Narrowing down your trend influence as much as possible will help eliminate “design overwhelm” when the design process begins. Try choosing one very specific trend as your inspiration for your apparel collection. If you have any additional tips to share I would love to read them in the comments below.

Enjoy the process!

Selling Textile Designs with Pat Nugent


Each month in The Textile Design Lab we welcome an industry expert who offers training in their area of expertise. This month our guest expert has been Pat Nugent, the founder and president of Patricia Nugent Design & Textiles, and a fashion and textile trade expert. You can read more about Pat in our interview here.

In today’s excerpt from her 17-page training PDF, Pat talks about the various ways of marketing and selling prints, focusing on bringing the customer in to your studio, and visiting the customer at their offices. In the full version available in The Textile Design Lab Pat also discusses tactics for presenting at trade shows and the differences in buyer behavior between trade shows and in-office appointments. Enjoy this free excerpt!


Self marketing for artists and designers is often the biggest obstacle to business success. It is very hard to do. But it is a learned skill so is possible to accomplish with effort and a thoughtful approach.


My experience

Owning an independent business like Patricia Nugent Design and Textiles has allowed me to learn about sales and marketing through a hands on approach. Having bought Sarah Truitt Textiles in 2005 and then Christine Greiner Designs in 2008 I jumped right in to self marketing from day one. My perspective is informed by also having been a customer of Sarah’s and Christine’s, as well as many other studios, during my 25 years in the apparel business prior to 2005. I can think about what I liked as a customer and what worked to find brand right prints and patterns. It helped having years of experience in Merchandising and Design on the inside of brands, where we “sold” our design and product concepts to company owners, sales people, key accounts and investors.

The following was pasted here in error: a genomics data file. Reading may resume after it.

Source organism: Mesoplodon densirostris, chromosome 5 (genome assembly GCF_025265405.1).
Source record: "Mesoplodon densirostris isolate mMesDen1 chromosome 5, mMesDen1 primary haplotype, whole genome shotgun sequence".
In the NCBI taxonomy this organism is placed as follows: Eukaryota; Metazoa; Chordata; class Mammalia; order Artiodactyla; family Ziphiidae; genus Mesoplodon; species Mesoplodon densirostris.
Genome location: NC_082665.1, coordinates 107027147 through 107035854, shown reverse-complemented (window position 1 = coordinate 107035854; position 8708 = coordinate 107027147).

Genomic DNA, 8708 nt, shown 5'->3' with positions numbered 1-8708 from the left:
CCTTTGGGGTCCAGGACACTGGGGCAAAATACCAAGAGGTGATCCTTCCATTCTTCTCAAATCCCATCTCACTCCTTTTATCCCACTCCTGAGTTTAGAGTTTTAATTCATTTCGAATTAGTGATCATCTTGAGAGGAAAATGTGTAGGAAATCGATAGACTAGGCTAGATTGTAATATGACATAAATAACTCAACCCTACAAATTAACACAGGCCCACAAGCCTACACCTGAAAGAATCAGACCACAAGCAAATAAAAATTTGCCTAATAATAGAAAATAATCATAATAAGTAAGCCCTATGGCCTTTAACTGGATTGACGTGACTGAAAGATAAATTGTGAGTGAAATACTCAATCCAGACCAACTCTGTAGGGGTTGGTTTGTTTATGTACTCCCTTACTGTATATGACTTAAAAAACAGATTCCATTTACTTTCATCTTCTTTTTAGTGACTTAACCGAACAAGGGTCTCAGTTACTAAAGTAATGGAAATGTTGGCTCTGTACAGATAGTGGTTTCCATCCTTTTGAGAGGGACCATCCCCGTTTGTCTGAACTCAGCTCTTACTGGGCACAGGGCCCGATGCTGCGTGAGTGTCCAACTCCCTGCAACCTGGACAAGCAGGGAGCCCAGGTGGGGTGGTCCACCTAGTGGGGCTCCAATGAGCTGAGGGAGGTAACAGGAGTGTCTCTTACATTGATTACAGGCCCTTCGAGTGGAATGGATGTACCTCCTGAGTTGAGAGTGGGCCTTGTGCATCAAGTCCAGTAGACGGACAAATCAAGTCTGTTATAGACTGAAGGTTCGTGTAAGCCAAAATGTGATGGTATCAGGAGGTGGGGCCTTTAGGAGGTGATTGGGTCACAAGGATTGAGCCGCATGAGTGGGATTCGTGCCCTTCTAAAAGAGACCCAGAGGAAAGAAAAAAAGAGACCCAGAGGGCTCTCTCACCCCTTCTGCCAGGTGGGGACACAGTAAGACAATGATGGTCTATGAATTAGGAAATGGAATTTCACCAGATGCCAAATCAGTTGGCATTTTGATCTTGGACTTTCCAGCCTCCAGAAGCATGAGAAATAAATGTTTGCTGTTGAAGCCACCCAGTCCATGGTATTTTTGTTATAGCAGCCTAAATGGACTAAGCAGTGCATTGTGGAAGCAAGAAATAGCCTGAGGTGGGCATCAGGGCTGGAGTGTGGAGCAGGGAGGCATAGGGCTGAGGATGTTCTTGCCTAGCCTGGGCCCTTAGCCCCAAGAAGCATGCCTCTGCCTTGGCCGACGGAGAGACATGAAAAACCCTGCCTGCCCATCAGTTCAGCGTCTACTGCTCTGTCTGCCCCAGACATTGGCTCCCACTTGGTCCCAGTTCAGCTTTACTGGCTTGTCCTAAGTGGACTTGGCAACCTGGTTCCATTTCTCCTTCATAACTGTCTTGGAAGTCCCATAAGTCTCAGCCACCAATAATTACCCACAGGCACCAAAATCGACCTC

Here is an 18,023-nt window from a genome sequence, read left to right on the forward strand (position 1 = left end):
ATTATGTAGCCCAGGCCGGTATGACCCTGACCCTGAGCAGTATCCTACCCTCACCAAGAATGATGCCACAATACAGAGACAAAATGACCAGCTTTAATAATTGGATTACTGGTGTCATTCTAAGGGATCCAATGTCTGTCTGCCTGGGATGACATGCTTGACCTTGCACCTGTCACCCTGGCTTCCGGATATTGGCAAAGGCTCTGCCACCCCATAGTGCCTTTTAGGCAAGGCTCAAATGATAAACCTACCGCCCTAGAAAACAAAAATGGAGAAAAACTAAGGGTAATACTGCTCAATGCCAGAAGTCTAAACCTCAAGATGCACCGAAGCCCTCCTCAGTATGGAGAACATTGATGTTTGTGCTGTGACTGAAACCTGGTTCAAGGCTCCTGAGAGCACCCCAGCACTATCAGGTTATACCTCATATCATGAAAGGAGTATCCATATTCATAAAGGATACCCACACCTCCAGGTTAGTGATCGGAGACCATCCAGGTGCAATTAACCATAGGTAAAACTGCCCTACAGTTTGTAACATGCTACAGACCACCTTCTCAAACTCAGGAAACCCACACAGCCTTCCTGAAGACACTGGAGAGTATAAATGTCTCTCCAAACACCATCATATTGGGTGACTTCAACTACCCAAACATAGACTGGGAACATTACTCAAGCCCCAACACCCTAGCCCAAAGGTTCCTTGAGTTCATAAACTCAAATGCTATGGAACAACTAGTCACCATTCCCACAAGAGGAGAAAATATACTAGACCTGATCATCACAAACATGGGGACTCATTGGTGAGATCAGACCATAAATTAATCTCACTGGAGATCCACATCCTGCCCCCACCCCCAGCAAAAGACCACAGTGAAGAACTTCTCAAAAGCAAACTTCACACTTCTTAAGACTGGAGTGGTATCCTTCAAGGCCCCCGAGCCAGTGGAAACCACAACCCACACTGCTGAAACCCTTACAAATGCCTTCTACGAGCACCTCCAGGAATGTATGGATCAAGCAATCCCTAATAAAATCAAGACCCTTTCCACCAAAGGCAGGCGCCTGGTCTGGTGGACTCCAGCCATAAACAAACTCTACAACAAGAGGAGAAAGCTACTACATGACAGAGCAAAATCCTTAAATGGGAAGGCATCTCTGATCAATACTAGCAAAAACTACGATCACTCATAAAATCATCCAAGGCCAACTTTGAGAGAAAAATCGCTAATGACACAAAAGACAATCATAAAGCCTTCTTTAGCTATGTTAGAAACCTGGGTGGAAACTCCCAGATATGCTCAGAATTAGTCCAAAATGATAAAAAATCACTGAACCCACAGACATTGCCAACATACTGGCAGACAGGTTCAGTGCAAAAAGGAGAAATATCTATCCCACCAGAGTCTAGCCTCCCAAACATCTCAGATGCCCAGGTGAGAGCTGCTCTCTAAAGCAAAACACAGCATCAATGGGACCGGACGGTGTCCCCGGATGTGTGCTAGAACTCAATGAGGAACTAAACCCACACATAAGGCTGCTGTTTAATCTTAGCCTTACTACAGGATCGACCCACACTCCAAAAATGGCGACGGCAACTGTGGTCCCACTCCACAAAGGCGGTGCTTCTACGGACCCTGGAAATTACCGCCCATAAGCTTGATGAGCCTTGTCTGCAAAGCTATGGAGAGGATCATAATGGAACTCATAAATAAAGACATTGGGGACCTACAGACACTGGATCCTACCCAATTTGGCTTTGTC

Selling your work

The business has changed and continues to evolve so that alone takes thoughtfulness about how to adjust to the changes. What you plan to do one season to self market may need to be adjusted the next season. We all have multiple opportunities to present and sell designs. This actually makes it easier to be successful even though it may add confusion at first. There may be one approach you are most comfortable with and others less so but together it all balances out and makes for a less risky plan, overall.

Your choices are four, as we see it:

1. Invite customers to come to your studio

2. Go to your customers’ offices for appointments

3. Send customers your designs on approval (this is based on mutual trust) either digitally or the actual prints

4. Participate in the trade shows for our industry


Continue reading–download a free excerpt of the training here. You can access the full 17-page training and all of our Textile Design Lab courses and members-only content by joining today.